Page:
State statute gives guidelines for fog lights

Published 9:58 am Tuesday, June 30, 2015

Ask a Trooper by Troy Christianson

Question: Can you give out information about fog lights? I notice a lot of people have them on and when I am meeting them on the road in the evening or at night, some are very bright and make seeing the road very difficult. Some of them appear to be out of alignment and are blinding. I hope that having people read this will help make a difference. Thanks.

Troy Christianson

Troy Christianson


Answer: There are some specific requirements for those lights, but if the fog lights are aimed too high and/or are too bright then they are not legal, even if they are in compliance with the rest of the law. All lights for vehicles have to be approved by the Commissioner of Public Safety and they have to be allowed (or required) by statute.

Minnesota State Statute 169.56 Sub 2 says, “Any motor vehicle may be equipped with not to exceed two fog lamps mounted on the front at a height not less than 12 inches nor more than 30 inches above the level surface upon which the vehicle stands and so aimed that when the vehicle is not loaded none of the high-intensity portion of the light to the left of the center of the vehicle shall at a distance of 25 feet ahead project higher than a level of four inches below the level of the center of the lamp from which it comes. Lighted fog lamps meeting the above requirements may be used with lower head lamp beams ….”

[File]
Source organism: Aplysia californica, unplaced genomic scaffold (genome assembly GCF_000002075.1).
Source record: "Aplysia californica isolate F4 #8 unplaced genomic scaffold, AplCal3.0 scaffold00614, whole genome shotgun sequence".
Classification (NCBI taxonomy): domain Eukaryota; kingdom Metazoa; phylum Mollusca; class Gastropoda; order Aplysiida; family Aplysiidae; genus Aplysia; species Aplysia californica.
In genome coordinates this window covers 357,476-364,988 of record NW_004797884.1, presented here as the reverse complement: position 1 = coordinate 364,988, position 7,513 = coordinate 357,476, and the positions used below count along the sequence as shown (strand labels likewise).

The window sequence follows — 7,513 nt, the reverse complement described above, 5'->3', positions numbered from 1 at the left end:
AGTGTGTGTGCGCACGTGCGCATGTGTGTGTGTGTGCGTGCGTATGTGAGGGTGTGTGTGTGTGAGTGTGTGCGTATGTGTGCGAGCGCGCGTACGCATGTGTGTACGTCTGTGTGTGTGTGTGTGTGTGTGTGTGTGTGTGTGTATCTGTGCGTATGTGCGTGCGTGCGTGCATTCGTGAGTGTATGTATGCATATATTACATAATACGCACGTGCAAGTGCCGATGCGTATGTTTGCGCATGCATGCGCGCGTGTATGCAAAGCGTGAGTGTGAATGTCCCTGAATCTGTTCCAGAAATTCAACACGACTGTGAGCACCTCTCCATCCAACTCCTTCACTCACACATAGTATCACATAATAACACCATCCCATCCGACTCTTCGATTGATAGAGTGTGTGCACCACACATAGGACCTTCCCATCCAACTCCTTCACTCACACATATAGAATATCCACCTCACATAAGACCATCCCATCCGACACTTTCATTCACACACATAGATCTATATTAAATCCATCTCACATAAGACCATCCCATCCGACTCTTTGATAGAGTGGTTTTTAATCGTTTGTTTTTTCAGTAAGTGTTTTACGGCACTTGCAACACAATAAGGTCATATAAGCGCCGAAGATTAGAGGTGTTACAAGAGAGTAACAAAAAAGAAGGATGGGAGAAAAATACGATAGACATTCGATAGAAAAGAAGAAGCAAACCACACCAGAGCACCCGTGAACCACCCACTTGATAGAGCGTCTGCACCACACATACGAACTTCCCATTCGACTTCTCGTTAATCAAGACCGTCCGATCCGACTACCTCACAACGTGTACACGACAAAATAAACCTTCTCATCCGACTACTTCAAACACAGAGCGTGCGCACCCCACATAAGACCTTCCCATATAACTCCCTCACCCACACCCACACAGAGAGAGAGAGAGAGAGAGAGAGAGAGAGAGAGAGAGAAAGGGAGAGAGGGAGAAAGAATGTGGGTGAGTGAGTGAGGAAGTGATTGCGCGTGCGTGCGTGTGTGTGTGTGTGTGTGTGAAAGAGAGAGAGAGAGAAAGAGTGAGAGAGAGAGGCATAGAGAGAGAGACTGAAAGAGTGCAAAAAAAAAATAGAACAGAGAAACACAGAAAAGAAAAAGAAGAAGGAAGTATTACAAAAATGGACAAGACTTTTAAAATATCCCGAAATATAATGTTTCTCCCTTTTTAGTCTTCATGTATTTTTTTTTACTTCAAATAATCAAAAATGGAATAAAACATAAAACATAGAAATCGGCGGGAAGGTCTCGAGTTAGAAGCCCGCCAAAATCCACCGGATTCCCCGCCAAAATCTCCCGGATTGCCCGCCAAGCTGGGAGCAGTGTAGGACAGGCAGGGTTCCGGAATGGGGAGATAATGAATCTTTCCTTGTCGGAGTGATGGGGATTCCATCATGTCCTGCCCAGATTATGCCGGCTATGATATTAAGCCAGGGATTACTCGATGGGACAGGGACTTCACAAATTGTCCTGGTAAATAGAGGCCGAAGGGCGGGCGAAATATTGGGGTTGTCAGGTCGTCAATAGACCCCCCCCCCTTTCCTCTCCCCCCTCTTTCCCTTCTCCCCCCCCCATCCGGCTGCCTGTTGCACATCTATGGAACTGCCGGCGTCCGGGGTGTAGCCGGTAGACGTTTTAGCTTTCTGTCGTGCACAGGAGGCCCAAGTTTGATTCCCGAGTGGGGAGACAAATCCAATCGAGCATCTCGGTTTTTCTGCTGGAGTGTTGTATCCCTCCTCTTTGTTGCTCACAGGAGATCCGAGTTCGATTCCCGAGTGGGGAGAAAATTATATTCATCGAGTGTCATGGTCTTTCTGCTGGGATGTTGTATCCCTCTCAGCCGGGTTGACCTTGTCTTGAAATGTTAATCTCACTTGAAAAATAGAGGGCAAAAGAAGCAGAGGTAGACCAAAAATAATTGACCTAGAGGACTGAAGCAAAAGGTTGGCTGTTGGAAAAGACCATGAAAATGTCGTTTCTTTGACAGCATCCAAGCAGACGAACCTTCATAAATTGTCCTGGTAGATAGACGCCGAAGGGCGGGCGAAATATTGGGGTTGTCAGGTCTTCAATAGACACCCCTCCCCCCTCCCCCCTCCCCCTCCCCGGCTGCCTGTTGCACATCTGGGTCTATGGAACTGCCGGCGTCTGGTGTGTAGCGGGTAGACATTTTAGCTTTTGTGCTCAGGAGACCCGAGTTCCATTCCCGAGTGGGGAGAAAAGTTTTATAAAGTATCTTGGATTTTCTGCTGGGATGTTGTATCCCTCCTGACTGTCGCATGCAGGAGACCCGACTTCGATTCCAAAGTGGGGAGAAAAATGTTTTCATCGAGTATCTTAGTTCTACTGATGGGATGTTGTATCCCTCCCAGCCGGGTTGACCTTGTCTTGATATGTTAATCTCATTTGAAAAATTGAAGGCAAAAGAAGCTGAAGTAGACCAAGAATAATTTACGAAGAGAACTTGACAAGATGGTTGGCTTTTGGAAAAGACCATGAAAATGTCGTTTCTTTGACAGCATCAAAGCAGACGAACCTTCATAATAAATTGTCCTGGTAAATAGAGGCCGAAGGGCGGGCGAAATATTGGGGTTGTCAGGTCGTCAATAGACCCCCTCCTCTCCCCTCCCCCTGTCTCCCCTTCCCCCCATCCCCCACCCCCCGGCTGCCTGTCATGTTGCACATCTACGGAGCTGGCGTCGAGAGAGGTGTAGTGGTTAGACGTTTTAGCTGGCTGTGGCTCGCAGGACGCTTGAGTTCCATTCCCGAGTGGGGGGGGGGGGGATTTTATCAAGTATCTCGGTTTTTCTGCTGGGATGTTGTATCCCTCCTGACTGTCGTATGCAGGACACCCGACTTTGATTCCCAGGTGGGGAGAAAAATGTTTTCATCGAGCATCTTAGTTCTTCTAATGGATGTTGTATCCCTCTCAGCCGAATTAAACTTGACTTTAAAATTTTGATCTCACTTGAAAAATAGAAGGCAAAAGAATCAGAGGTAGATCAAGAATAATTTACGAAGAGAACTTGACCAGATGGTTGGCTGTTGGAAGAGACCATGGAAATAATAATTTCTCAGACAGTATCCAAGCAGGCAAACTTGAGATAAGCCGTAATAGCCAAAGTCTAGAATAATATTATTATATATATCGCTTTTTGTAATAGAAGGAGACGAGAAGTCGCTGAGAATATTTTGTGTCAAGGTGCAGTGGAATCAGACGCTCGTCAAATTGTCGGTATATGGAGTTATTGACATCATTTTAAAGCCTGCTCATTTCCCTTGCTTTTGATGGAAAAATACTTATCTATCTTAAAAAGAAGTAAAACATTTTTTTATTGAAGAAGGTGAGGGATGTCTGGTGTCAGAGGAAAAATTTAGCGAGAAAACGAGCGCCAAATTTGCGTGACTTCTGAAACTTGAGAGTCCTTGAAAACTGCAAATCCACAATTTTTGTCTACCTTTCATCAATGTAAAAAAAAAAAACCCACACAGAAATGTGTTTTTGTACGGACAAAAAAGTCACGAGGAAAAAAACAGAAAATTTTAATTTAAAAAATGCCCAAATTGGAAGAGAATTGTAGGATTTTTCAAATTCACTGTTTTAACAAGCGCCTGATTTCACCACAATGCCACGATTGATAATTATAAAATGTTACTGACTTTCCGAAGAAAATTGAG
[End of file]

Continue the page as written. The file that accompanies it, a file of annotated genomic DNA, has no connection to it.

Another relevant law is Minnesota State Statute 169.63(b), which also tells us that, “When a motor vehicle equipped with head lamps, as (herein) required, is also equipped with any auxiliary lamps, spot lamps or any other lamps on the front thereof projecting a beam of intensity greater than 300-candle power, not more than a total of four of any such lamps on the front of a vehicle shall be lighted at any one time when upon a highway.”

Also, some of the lights you are seeing might actually be “daytime running lights.”  Many of those are on automatically and are installed by the manufacturer. The driver may not always have the ability to turn them off. They cannot be used in lieu of headlights, but sometimes they are, which would be a violation. It is a good practice to keep your lights on at all times on the road to make yourself more visible to other drivers. It’s the law to have headlights (and tail lights) on during rain. I hope this information helps.

If you have any questions concerning traffic related laws or issues in Minnesota send your questions to Sgt. Troy Christianson, Minnesota State Patrol, at 2900 48th St. NW, Rochester, MN, 55901-5848 or reach him at


Troy Christianson is a sergeant with the Minnesota State Patrol.